Leading Article: Last chapters in a bitter history

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The Independent Online
THE TRIAL of Paul Touvier, now concluded with the life imprisonment of this former wartime leader of the milice (militia) intelligence in Lyons, is one of the final public chapters in France's coming to terms with its troubling wartime history. It was less dramatic than the trial in 1987 of Klaus Barbie, the former Nazi police chief in the same city: whereas the full range of Barbie's crimes was being examined, only Touvier's murder of seven Jews was at issue, a fraction of the horrors attributed to him; and there were few surviving witnesses.

Yet in many ways it was even more instructive, since a Frenchman rather than a German was in the dock. No doubt was left about the complicity of the Vichy regime in the persecution and deportation of France's Jews; and once again the French were obliged to face up to their widespread collaboration with the invaders.

That process of self-examination did not gather pace until the cinema screening of Max Ophuls' 1979 documentary Le Chagrin et la Pitie; and it took an American historian, Robert Paxton, to produce the first written history of collaboration in 1973 - just two years after President Pompidou had pardoned Touvier in the oft-invoked name of national reconciliation. Since then soul-searching in France has become pretty thorough. Many French people would like to see it continue with the trial of Maurice Papon, a zealously anti-Jewish official in wartime Bordeaux who rose to be budget minister under President Giscard d'Estaing. Unfortunately, the most promising candidate for trial, the Vichy police chief Rene Bousquet, was shot dead in Paris last June.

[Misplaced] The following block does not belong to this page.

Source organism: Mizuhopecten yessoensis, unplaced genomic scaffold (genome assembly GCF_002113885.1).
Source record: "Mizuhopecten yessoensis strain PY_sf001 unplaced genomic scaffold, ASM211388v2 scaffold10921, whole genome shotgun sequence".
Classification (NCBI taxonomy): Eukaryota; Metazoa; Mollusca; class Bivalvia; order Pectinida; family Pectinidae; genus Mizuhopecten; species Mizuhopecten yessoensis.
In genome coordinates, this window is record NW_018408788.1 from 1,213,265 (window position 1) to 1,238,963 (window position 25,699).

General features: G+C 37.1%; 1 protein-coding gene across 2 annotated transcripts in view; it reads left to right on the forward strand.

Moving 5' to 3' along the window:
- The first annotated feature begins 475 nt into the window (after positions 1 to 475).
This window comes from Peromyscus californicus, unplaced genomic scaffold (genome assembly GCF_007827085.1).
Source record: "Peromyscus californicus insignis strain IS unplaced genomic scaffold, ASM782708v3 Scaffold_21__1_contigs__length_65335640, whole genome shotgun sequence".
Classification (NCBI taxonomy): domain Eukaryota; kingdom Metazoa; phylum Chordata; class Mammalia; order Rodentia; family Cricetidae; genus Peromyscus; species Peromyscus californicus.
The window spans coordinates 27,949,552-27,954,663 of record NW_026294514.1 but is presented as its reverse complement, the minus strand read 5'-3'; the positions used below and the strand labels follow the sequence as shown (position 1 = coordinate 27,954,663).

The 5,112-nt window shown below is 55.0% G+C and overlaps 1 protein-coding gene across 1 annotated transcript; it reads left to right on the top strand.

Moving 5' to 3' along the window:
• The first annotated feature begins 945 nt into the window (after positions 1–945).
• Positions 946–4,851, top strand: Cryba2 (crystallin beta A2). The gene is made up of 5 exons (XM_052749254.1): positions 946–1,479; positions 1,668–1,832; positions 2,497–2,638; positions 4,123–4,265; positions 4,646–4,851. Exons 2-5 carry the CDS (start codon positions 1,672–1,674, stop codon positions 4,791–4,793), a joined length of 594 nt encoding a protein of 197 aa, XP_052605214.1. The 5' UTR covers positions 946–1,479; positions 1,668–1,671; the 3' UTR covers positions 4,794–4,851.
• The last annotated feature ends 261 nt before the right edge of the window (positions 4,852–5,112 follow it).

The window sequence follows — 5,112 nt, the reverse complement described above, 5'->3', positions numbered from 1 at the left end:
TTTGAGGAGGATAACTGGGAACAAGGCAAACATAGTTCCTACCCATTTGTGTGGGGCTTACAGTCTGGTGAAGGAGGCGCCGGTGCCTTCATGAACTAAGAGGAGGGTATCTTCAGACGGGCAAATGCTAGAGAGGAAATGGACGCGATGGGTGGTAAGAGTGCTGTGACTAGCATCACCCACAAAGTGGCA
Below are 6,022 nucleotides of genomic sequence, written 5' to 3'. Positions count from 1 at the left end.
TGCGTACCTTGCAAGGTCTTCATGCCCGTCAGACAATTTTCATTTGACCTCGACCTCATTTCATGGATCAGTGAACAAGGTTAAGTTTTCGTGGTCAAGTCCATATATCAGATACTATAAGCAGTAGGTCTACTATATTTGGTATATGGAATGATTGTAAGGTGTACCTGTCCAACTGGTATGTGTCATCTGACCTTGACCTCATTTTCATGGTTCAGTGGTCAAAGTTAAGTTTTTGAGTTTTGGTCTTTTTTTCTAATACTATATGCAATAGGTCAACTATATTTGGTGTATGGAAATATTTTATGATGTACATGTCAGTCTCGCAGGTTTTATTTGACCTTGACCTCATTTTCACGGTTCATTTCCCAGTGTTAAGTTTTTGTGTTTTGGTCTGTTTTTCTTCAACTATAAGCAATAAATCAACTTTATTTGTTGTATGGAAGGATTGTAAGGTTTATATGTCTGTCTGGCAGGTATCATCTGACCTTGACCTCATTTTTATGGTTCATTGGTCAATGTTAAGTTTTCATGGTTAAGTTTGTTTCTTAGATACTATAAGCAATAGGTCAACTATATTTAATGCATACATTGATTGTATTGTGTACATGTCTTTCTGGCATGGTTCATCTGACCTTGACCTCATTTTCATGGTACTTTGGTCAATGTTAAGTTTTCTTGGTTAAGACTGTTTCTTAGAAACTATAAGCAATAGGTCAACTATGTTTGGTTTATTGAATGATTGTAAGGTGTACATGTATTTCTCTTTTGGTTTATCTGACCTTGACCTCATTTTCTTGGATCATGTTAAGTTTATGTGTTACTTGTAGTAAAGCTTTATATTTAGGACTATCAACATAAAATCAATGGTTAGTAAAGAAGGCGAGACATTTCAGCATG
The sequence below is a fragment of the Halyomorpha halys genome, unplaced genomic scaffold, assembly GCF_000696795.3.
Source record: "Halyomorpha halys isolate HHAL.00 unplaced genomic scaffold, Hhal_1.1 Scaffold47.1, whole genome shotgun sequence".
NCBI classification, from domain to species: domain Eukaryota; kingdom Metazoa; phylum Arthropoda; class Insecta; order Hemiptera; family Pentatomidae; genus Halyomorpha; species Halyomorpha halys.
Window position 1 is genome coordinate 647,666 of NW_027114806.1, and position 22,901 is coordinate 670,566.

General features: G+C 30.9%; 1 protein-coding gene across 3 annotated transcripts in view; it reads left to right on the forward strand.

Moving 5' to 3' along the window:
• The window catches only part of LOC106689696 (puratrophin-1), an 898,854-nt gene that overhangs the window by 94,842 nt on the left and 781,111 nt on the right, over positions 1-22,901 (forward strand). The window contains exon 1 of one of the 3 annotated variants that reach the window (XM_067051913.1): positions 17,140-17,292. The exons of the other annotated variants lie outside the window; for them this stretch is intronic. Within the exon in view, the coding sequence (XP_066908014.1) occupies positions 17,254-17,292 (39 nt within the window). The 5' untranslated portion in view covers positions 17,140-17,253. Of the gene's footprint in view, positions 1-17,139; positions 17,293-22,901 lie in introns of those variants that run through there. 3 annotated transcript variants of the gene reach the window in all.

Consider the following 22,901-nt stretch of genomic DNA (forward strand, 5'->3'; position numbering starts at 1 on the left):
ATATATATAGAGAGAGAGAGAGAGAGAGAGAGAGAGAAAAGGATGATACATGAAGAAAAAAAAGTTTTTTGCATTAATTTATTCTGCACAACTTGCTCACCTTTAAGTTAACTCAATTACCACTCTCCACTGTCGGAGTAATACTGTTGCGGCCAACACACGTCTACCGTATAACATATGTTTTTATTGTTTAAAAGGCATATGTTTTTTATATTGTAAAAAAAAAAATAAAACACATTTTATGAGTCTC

The Touvier trial brought back painful memories, too, of the sympathy of the Catholic right for the German occupiers. It was ultra- conservative factions of the church that protected Touvier after the liberation in 1944 until his arrest in 1989. They thus saved him from certain execution in the drastic settling of scores that followed the end of the occupation: sensible estimates put the number of victims between 10,000 and 30,000.

Although many Catholics acted with conspicuous courage and died in concentration camps, others saw the Germans as preferable to French Communists and anti-clerical radicals. One result of the occupation was to reopen and deepen divisions that had run through French society since the 1789 revolution, and even earlier.

Most Britons have little conception of this country's good fortune in being spared a similar experience. Coupled with the imminent 50th anniversary of D-day, the Touvier trial can serve as a reminder of how much has been done to bring reconciliation and peace to a continent with a bitter history.

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